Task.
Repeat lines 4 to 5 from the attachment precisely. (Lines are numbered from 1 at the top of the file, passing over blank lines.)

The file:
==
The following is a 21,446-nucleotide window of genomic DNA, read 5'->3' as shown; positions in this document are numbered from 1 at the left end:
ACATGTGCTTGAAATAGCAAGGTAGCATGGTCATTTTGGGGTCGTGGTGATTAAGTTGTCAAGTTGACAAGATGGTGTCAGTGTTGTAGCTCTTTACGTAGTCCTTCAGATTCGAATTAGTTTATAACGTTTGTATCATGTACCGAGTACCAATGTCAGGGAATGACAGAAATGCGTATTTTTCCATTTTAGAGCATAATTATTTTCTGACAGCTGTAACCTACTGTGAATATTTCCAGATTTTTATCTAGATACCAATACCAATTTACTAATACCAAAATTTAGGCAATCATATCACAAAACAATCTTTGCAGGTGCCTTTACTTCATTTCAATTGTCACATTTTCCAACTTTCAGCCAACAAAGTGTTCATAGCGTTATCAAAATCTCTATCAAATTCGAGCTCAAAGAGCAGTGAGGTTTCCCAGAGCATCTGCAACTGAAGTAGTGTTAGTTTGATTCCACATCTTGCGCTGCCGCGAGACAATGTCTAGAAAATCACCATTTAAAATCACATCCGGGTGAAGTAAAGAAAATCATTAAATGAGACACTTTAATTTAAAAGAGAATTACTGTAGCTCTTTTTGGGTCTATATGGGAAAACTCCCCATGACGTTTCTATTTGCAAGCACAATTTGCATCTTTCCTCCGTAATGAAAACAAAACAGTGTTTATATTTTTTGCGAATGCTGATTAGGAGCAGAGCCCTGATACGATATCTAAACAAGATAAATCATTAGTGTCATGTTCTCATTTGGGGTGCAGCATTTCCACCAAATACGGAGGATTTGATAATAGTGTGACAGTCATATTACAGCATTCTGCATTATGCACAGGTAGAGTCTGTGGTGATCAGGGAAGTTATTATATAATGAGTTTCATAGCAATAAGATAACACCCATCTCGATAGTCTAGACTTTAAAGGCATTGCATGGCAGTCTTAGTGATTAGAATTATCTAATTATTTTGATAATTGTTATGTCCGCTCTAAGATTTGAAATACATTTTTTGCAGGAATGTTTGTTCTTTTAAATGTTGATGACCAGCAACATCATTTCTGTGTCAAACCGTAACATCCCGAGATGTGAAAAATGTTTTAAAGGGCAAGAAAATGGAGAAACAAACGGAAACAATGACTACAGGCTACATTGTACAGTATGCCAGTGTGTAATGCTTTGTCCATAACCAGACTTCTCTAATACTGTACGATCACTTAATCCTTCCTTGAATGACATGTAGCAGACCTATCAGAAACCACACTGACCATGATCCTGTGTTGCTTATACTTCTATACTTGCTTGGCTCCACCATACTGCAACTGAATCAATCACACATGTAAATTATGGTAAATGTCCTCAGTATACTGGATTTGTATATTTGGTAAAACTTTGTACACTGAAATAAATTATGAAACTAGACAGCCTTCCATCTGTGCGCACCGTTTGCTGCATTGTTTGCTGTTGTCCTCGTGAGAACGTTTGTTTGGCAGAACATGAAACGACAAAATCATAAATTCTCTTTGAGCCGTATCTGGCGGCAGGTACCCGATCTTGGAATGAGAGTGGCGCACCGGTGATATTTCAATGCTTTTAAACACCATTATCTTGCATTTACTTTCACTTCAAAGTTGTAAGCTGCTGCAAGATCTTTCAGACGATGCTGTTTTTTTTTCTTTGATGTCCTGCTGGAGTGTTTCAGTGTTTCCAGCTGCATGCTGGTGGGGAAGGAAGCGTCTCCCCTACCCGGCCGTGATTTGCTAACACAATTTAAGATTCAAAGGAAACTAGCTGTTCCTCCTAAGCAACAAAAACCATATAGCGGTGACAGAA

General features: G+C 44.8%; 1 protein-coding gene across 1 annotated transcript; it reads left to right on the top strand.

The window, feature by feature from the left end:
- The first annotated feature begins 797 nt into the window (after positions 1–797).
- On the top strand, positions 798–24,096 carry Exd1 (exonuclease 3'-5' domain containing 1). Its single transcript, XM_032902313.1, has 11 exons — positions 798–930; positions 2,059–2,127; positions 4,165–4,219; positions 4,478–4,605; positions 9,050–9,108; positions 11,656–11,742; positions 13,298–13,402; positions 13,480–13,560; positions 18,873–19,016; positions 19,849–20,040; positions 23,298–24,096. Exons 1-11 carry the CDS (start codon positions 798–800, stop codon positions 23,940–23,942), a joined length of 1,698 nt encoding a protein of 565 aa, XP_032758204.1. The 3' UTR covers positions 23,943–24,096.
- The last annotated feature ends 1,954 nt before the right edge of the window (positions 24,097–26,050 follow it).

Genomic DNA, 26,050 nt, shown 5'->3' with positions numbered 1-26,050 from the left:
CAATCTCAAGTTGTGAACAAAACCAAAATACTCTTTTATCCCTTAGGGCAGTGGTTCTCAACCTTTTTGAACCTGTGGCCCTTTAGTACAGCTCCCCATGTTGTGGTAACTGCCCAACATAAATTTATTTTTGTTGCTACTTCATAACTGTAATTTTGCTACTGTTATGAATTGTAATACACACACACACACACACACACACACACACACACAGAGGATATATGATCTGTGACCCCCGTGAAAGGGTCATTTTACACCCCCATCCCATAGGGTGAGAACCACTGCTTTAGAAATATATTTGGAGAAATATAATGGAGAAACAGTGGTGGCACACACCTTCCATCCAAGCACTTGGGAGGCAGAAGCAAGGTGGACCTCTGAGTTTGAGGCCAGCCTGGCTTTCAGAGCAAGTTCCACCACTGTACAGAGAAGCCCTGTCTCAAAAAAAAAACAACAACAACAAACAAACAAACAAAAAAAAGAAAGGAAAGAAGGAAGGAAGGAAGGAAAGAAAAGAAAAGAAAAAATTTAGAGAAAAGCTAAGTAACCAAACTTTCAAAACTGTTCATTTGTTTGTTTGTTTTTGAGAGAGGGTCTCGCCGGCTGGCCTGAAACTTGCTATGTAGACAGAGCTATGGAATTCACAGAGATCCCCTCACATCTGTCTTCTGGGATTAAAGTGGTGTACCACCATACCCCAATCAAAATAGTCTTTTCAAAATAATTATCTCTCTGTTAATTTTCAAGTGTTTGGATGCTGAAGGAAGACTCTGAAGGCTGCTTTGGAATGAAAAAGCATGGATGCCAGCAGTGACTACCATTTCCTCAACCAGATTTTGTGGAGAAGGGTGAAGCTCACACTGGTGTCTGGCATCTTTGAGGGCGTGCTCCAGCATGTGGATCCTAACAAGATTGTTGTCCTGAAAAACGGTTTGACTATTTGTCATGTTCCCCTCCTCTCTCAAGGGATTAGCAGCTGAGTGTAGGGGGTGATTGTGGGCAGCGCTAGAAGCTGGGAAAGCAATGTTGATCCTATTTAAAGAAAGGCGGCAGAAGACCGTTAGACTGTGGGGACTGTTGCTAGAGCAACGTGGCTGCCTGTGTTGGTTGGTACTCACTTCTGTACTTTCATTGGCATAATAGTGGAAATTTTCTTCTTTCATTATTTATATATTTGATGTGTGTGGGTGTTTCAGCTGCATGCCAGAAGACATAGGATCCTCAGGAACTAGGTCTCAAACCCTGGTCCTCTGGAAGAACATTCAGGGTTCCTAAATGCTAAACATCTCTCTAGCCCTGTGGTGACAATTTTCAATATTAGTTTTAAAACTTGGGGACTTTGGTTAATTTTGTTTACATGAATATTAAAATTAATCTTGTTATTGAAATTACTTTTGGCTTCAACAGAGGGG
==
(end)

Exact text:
The window, feature by feature from the left end:
- The first annotated feature begins 797 nt into the window (after positions 1–797).